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tv   Special Report With Bret Baier  FOX News  March 29, 2016 1:00am-2:01am PDT

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right now they're going to want to know all the information they can gather. what does he look like? has he made any statements on board the plane? did anybody actually see a suicide belt? does it look real? does it not look real? is he standing up? ise sitting down? is he at the front of the plane, the back of the plane? they want to know all this information to give them the tactical advantage. the other side of the coin is that right now it's difficult for the people left on board, and probably the passengers that are getting onto that bus at
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larnaca will be able to say who else was on board, maybe somebody knows the rest of these passengers. maybe they know foreign affiliation. because the indication is that the foreign passengers are still left on that plane. one of the things that has to be kept in mind, that plane is no longer under the jurisdiction of what egyptians would do in their country had it still been on the ground there. they have to go with the protocol of cyprus, of larnaca. so i don't know what their protocol might be, more aggressive, less aggressive, but that will unfold. it's a positive sign that people are getting off, and the plane is on the ground. it doesn't point to mass carnage as some of these other situations might involve. >> and of course it has to be encouraging to see so many passengers able to get off that plane. >> caller: it is, and you don't
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see them running and panicking or anything else. they seem to be fairly well-controlled coming down the stairs, walking over to that transport, to bring them to a terminal. it seems kind of well-ordered. so one would assume that maybe there weren't a whole lot of threats toward them on board that plane to increase that, hike that emotional feeling. >> i want to ask you about the security measures, and i don't want to cast any aspersions on the egyptian officials. but one would arguably question and rightfully question, how could this happen? particularly in an area where they had just suffered a catastrophic loss of a tourist plane, a plane carrying temperaturists from sharm el sheikh back to russia, it never made it because of a terrorist bombing that took place back in october. and all the security people working in egypt were on high alert after that, and so one would argue how could someone in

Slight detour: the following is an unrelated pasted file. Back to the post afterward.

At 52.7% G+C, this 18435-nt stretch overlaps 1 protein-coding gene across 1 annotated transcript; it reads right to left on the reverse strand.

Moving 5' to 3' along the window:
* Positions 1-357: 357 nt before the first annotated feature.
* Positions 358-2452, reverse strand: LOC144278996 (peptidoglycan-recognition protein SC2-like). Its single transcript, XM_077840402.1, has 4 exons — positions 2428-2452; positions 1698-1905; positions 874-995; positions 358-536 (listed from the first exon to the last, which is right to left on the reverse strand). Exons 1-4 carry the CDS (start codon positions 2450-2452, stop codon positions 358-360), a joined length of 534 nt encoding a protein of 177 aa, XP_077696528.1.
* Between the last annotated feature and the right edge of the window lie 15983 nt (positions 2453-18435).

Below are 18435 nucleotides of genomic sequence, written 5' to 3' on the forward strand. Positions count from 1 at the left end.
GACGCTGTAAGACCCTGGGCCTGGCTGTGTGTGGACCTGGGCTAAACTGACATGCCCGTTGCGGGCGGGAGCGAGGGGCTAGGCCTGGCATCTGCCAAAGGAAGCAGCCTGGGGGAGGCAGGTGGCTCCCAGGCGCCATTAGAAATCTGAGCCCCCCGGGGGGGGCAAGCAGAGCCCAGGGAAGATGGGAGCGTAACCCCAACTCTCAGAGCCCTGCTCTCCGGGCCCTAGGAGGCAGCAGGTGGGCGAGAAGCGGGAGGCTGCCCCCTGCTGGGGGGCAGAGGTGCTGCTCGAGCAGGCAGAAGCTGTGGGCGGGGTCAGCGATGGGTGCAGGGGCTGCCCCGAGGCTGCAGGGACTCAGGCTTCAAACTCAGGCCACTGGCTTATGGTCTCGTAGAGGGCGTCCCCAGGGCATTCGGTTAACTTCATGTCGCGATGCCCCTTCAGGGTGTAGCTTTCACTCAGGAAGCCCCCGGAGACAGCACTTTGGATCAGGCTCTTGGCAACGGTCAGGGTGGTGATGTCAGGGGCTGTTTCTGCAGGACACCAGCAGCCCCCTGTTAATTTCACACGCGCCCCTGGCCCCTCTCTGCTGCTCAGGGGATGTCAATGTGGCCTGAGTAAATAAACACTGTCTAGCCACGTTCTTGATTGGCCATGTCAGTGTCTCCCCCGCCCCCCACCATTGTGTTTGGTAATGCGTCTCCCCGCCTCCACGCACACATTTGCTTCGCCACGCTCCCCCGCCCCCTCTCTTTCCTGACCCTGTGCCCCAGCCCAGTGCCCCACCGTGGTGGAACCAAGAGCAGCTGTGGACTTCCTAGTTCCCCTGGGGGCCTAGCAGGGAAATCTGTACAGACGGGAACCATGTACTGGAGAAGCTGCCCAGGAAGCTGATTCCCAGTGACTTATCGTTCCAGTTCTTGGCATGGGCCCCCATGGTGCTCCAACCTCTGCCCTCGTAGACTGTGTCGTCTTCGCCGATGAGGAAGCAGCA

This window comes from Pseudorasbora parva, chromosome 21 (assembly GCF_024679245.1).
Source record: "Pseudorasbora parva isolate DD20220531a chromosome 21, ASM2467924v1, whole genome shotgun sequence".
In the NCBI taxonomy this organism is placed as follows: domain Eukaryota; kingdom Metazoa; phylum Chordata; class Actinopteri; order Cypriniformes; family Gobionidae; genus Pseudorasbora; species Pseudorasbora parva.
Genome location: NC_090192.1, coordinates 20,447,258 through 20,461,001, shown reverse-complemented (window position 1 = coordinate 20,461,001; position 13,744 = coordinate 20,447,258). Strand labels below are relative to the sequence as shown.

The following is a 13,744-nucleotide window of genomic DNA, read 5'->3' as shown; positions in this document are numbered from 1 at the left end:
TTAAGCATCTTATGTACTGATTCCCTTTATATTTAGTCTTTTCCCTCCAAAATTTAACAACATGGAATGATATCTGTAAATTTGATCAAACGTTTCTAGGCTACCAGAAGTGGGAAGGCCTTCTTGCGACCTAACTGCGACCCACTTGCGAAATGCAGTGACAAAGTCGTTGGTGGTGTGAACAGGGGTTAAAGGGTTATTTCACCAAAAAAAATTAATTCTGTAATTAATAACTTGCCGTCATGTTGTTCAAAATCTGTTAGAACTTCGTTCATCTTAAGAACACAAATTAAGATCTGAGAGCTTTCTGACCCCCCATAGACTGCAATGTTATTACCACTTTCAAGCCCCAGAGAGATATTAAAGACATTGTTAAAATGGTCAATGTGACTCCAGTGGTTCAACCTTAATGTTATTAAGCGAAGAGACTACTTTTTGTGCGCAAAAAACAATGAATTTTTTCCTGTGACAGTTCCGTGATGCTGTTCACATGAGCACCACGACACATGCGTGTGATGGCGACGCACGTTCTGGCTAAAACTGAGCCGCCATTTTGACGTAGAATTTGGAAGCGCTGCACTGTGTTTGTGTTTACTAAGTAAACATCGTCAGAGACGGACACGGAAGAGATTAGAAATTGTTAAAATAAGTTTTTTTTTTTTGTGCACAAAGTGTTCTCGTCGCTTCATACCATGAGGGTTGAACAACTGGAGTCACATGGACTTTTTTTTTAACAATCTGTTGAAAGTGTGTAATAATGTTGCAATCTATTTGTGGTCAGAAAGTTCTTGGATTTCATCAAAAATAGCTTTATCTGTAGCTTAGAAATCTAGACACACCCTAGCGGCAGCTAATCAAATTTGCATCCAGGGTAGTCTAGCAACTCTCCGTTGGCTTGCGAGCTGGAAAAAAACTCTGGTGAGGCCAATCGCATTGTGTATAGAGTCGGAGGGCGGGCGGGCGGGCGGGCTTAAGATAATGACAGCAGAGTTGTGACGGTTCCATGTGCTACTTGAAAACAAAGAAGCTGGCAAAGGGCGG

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this day and age with the kind of security that should be in place at airports, how could this happen? >> caller: it's a difficult set of circumstances, and somebody's going to have to come up with some of those answers, kelly. the bottom line is, you know, we don't really know what this individual had. if he, if he had a weapon that was undetected. if he had some sort of a vest that went undetected as he went through security. that's a very ungood piece of information. but if what he's wearing is some sort of a belt that's inert, that couldn't be picked up through -- that's a whole another set of circumstances, and i guess we'll have to wait until this unfolds to see what actually went on. keep in mind, as we evaluate our own security at airports, a large percentage of what should have been caught doesn't get
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caught going through the detectors here. so it's tough to point the finger just yet. we'll have to wait and see how it unfolds. >> that's why i said i didn't want to cast any aspersions. because obviously there are reports here in america where people have been able to penetrate our airports by testing it and testing how tsa and other security teams react and people actually going right into the tarmac area. so given that, it just shows how difficult it is to defend these areas that are soft targets to terrorists and obviously, in this particular situation, what could have been a opportunistic situation if the man is seeking some sort of asylum, again, we're still waiting for reports to come in. and for those of you just tuning in. the details of why this person hijacked this plane, this